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24.1What Are Corporations
and Why Do We Tax Them?
24.2The Structure of the
24.3The Incidence of the
24.4The Consequences of the
Corporate Tax for Investment
24.5The Consequences of the
Corporate Tax for Financing
“Havens No More.” Editorial, The Economist,May 7, 2009. Accessed at http://www.economist.com/
“Leveling the Playing Field: Curbing Tax Havens and Removing Tax Incentives for Shifting Jobs Overseas.”
Press release, the White House.
Donmoyer, Ryan. “Obama’s Tax Proposal Won’t Create U.S. Jobs, GE and Microsoft Say.” Bloomberg.
May 21, 2009.
Drew Lyon of PriceWaterhouse Coopers laments that the effects of
Obama’s proposals could be drastic: “It’s really hitting most Fortune 100 com-
panies that depend a great deal on growth of foreign markets for growing
their total earnings.”5
The technology sector in particular showed its disapproval of Obama’s pro-
posal. Microsoft Chief Executive Officer Steven Ballmer threatened to move
their employees offshore if Congress followed through with Obama’s plans to
impose higher taxes on foreign profits.6
Phil Bond, president ofTechAmerica,
the nation’s largest high-technology advocacy group, said “This [current tax
provisions facing companies doing business abroad] is the linchpin in Ameri-
can competitiveness...The tax provisions around overseas income are criti-
cal to allowing our companies to go overseas to compete and succeed.”7
The strong feelings inspired by the debate over corporate taxation were due
in part to the realization that the role of corporate taxation in government
revenue has changed dramatically in recent years. Corporations in the United
States are taxed on their net earnings,the difference between what they earn
and what they spend on factors of production. By statute, most corporations
face a marginal tax rate of 35%. In practice, numerous features of the corpo-
rate tax system (sometimes referred to as loopholes) make effective tax rates
much lower than this, and increased use of these loopholes has at least partly
led to the significant decline in corporate tax revenues. In 1960, for example,
almost one -quarter of federal revenues was raised through the corporate tax, as
is shown in the left panel of Figure 24-1.This share has changed dramatically
over the past several decades, with corporate taxes bringing in 11.3% of federal
revenues today, as the right panel shows.
To its detractors, the corporate tax is a major drag on the productivity of
the corporate sector, and the reduction in the tax burden on corporations has
been a boon to the economy that has led firms to increase their investment in
productive assets. To its supporters, the corporate tax is a major safeguard of
the overall progressivity of our tax system. By allowing the corporate tax sys-
tem to erode over time, supporters of corporate taxation argue, we have
enriched capitalists at the expense of other taxpayers.
In this chapter, we evaluate these arguments. We begin by discussing the
nature of corporations and the arguments for having a corporate tax. We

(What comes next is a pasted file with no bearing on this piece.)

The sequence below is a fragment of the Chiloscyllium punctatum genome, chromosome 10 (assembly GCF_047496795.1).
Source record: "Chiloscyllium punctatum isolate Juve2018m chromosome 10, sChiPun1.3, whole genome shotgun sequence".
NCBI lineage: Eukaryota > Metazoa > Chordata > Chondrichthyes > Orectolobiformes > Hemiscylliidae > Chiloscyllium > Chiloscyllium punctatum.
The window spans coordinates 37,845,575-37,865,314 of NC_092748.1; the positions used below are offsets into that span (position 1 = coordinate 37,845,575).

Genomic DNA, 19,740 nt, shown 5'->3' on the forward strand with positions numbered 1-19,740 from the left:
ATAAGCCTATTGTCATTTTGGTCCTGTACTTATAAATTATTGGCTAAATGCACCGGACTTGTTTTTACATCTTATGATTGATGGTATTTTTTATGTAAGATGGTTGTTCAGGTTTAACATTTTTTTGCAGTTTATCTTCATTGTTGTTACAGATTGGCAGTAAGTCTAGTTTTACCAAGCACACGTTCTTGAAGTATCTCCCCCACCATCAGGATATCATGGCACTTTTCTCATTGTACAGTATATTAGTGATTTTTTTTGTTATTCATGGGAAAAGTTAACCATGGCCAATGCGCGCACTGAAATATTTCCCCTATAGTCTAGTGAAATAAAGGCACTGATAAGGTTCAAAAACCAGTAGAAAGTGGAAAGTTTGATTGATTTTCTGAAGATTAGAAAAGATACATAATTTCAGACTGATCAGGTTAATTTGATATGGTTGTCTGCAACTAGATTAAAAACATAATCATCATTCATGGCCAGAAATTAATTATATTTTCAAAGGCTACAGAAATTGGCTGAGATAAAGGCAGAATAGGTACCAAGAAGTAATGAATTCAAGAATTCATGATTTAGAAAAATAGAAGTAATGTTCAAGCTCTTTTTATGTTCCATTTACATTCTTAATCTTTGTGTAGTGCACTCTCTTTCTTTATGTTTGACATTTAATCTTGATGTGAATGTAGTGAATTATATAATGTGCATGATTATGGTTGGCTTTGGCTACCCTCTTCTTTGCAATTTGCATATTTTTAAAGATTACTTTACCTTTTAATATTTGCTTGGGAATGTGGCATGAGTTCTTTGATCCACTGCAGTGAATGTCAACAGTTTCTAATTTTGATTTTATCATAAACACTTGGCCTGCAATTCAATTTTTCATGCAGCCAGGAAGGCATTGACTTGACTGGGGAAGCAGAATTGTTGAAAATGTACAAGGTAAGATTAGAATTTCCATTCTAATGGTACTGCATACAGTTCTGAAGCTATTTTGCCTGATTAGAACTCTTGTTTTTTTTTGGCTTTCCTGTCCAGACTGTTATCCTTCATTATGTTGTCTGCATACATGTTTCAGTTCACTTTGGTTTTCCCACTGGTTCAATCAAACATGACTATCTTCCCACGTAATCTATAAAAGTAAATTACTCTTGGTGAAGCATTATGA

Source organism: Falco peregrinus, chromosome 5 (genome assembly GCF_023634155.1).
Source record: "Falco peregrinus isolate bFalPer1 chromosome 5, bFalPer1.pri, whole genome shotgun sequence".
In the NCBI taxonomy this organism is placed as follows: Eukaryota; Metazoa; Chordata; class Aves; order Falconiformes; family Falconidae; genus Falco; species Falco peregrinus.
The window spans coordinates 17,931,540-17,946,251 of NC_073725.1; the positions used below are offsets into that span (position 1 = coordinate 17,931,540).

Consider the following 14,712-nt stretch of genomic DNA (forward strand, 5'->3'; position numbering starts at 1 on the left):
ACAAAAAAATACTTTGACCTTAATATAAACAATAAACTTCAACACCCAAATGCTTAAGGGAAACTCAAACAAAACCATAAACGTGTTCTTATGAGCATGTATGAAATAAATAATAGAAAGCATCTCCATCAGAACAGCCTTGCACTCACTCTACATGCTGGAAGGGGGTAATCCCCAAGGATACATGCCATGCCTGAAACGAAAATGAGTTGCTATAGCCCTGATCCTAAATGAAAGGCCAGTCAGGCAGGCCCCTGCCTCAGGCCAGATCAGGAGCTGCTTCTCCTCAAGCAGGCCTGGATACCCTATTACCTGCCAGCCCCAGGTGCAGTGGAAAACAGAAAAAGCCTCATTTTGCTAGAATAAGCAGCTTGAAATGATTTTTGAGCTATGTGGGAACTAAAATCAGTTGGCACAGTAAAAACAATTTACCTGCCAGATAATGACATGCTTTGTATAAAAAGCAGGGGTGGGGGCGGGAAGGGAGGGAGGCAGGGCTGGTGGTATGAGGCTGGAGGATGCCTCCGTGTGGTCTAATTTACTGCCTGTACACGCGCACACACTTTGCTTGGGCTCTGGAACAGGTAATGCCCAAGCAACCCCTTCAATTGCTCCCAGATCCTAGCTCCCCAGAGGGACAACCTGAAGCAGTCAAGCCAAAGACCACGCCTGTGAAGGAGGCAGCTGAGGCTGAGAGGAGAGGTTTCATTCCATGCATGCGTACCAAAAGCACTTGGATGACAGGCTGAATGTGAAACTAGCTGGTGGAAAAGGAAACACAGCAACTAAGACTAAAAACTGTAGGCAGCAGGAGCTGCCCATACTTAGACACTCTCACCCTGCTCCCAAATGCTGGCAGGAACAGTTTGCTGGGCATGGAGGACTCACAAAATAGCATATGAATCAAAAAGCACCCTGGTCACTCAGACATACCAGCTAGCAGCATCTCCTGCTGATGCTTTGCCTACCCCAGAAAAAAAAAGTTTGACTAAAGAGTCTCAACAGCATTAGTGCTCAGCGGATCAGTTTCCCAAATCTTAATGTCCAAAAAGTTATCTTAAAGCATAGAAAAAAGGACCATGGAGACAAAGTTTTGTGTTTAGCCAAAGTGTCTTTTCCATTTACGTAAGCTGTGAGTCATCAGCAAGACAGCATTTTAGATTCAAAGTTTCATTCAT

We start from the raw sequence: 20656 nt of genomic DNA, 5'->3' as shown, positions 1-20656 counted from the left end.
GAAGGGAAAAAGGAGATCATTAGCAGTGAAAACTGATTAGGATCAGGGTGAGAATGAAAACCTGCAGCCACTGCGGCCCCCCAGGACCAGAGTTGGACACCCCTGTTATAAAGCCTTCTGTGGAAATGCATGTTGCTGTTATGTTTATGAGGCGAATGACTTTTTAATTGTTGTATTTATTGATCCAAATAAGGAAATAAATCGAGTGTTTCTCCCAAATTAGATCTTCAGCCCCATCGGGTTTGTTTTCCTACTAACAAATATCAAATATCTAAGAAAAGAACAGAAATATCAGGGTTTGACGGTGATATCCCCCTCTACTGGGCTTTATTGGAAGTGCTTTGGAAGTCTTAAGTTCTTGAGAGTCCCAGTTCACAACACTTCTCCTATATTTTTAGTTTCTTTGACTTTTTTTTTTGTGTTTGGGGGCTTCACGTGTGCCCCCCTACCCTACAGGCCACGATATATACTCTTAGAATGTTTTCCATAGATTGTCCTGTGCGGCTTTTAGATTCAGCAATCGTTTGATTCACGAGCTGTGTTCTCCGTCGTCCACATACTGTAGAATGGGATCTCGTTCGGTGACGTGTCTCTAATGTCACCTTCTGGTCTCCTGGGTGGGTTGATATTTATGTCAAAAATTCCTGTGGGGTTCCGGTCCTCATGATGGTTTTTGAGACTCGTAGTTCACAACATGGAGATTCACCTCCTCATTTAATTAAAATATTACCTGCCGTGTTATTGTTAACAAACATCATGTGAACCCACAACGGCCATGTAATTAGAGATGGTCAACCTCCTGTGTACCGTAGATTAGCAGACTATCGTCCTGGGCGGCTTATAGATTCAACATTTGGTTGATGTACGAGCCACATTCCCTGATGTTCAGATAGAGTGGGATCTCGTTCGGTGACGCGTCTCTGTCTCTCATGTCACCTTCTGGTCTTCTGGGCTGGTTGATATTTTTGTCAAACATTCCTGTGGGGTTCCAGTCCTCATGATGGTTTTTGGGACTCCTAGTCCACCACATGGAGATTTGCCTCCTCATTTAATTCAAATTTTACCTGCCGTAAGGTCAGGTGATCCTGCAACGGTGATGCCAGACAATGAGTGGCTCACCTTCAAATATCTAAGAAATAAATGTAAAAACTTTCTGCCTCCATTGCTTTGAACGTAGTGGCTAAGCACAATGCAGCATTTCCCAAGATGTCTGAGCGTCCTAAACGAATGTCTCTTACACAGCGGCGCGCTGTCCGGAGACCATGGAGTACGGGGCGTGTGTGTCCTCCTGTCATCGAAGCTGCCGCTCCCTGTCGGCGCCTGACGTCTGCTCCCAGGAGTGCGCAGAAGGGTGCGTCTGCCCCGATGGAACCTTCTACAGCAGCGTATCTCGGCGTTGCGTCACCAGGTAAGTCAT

introduce the structure of the corporate tax in the United States and consider
the difficulties in defining corporate expenses. We also discuss how to apply
the principles of Chapter 19 to assess the ultimate incidence of corporate
We then focus on two important behavioral effects of the corporate tax.
The first is the impact of corporate taxation on a firm’s investment decisions.
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TAXATION IN THEORY AND PRACTICE
McKinnon, John D. “President’s Tax Proposal Riles Business.”Wall Street Journal.May 5, 2009.
Bohan, Caren, and Kim Dixon. “Obama Vows Tougher Overseas Tax Policies.” Thomson Reuters. May 4,
Donmoyer, Ryan. “Ballmer Says Tax Would Move Microsoft Jobs Offshore.” Bloomberg.June 3, 2009.
CongressDaily PM, August 11, 2009.
The second is the combined impact of corporate and individual taxation on a
firm’s decisions about how to finance its business ventures. Finally, we discuss
the set of difficult issues raised by taxing corporations that earn their income
in many different nations.
What Are Corporations and Why Do We Tax Them?
In analyzing corporate taxation, it is important to note that not all goods and
services are produced by the corporate sector in the United States. There is also
a large and robust noncorporate sector consisting of self -employed individuals,
partnerships, and other organizational forms that do not seek the protections
of incorporation. The noncorporate sector accounts for about one -quarter of
sales in the United States.
Within the corporate sector, most of the production is by firms owned by
a large number of shareholders,individuals who have purchased ownership
stakes in a company. The major advantage of incorporation is that it offers the
guarantee of limited liability,which means that the owners of a firm cannot be
held personally responsible for the obligations of the firm. If a corporation
fails, the shareholders are not required by law to use their personal assets (such
CHAPTER 24 ■
The Shrinking Corporate Tax Pie •As originally noted in Chapter 1, the share of federal revenue
coming from the corporate tax has been greatly decreased over time, from 22.8% of revenues in
1960 to 11.3% of revenues in 2008.
Source: Bureau of Economic Analysis (2006), Table 3.2.
Federal revenues (% of total revenue)